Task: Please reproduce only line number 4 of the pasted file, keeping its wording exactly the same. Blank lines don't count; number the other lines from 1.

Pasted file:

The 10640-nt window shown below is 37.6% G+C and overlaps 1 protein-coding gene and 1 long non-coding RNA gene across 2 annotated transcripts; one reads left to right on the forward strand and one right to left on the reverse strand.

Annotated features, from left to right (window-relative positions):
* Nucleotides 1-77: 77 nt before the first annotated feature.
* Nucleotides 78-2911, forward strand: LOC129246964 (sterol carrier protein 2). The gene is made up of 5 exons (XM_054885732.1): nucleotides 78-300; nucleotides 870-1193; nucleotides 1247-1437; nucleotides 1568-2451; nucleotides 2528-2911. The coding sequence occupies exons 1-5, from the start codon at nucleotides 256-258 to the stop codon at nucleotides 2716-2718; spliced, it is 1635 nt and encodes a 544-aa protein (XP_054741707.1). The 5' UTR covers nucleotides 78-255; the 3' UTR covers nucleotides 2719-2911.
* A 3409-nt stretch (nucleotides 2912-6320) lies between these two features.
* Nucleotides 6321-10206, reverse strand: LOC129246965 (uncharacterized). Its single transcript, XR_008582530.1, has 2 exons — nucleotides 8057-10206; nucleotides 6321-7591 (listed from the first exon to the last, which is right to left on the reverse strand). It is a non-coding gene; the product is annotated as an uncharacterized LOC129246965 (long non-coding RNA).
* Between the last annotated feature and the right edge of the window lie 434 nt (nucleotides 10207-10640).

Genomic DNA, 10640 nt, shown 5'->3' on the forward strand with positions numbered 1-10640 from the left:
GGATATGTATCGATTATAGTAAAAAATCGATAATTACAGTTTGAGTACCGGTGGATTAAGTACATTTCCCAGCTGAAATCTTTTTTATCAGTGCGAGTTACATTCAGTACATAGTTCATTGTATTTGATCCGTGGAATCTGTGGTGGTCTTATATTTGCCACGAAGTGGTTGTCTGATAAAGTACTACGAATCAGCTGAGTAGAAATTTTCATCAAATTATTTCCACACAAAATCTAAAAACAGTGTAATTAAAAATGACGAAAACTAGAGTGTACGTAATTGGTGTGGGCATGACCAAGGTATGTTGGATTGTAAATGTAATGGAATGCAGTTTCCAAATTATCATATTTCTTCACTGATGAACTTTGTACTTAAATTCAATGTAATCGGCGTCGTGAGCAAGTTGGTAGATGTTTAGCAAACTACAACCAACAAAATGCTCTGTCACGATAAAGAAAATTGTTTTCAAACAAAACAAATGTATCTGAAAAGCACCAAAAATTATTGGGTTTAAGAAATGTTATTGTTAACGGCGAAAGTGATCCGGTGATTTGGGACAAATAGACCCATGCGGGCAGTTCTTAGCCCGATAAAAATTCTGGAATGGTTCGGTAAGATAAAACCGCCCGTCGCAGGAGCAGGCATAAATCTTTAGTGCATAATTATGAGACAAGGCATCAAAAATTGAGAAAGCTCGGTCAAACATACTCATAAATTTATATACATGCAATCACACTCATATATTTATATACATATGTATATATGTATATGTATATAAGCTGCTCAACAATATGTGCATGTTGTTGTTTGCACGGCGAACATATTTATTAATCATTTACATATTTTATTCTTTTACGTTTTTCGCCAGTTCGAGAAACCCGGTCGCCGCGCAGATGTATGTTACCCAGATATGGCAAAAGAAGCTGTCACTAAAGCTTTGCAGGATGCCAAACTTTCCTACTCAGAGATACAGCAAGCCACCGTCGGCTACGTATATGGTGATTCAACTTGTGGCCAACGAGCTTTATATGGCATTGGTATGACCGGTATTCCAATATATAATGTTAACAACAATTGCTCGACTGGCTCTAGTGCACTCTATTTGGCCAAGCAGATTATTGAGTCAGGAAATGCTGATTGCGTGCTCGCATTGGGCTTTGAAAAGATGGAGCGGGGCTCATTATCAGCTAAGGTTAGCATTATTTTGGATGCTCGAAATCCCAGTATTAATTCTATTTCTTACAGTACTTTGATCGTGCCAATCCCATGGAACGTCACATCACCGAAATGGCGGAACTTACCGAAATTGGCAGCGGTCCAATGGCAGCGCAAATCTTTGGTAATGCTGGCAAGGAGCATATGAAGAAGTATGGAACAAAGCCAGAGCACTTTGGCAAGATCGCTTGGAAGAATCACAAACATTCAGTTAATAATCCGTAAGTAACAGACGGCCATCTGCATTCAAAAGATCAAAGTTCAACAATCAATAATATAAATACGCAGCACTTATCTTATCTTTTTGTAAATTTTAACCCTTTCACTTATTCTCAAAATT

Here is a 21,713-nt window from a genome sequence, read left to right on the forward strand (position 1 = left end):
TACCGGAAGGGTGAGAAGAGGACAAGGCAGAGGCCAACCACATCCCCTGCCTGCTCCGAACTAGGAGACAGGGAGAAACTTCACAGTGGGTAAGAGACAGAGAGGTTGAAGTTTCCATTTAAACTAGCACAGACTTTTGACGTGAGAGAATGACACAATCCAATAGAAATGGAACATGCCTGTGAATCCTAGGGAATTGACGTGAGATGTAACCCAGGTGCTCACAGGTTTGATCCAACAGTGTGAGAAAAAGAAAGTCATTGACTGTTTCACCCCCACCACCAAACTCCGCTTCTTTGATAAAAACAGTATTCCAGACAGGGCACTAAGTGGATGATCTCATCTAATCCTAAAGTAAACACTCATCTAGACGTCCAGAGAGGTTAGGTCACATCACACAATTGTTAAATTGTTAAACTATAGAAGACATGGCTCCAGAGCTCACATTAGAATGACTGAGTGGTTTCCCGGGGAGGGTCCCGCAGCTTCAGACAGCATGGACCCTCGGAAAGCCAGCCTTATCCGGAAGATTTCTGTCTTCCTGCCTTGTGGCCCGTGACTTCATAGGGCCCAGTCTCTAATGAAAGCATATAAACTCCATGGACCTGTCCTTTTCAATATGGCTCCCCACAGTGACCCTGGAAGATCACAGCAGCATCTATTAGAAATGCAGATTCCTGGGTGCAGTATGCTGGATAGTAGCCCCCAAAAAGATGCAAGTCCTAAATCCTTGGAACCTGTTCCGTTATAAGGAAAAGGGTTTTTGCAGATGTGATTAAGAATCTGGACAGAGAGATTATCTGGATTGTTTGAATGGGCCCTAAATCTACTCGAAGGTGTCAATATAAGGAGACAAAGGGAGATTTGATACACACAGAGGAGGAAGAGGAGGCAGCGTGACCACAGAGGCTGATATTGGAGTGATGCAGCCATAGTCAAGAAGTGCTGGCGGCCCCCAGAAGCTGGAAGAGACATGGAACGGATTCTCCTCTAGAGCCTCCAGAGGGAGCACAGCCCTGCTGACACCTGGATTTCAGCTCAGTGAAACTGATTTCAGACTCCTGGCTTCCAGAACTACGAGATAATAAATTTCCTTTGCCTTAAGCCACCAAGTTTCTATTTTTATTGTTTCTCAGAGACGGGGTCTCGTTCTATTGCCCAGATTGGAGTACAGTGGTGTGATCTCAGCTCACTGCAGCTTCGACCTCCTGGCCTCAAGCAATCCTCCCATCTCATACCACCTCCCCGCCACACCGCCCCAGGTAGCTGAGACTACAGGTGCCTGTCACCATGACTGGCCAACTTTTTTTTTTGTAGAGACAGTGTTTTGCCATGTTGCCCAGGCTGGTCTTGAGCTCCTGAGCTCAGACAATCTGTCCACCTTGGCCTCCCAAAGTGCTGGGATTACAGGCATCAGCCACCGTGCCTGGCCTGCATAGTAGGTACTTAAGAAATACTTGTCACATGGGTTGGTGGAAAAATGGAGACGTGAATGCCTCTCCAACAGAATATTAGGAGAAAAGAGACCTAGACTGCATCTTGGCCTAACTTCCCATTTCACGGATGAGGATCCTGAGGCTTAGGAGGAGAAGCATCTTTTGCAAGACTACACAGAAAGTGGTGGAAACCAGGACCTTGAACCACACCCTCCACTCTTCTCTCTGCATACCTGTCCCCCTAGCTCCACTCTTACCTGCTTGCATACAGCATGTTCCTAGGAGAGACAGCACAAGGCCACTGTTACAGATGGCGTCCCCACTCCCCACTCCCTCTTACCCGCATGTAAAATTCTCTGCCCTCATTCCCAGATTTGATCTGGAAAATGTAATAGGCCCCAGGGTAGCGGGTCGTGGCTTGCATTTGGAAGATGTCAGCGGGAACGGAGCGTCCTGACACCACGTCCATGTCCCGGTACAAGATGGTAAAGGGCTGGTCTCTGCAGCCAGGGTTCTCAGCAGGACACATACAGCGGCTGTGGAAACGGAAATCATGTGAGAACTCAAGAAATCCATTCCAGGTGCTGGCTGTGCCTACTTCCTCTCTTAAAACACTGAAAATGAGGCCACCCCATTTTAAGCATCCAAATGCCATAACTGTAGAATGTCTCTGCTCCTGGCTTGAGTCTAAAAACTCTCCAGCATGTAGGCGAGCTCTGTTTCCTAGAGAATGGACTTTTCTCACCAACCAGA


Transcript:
* Nucleotides 78-2911, forward strand: LOC129246964 (sterol carrier protein 2). The gene is made up of 5 exons (XM_054885732.1): nucleotides 78-300; nucleotides 870-1193; nucleotides 1247-1437; nucleotides 1568-2451; nucleotides 2528-2911. The coding sequence occupies exons 1-5, from the start codon at nucleotides 256-258 to the stop codon at nucleotides 2716-2718; spliced, it is 1635 nt and encodes a 544-aa protein (XP_054741707.1). The 5' UTR covers nucleotides 78-255; the 3' UTR covers nucleotides 2719-2911.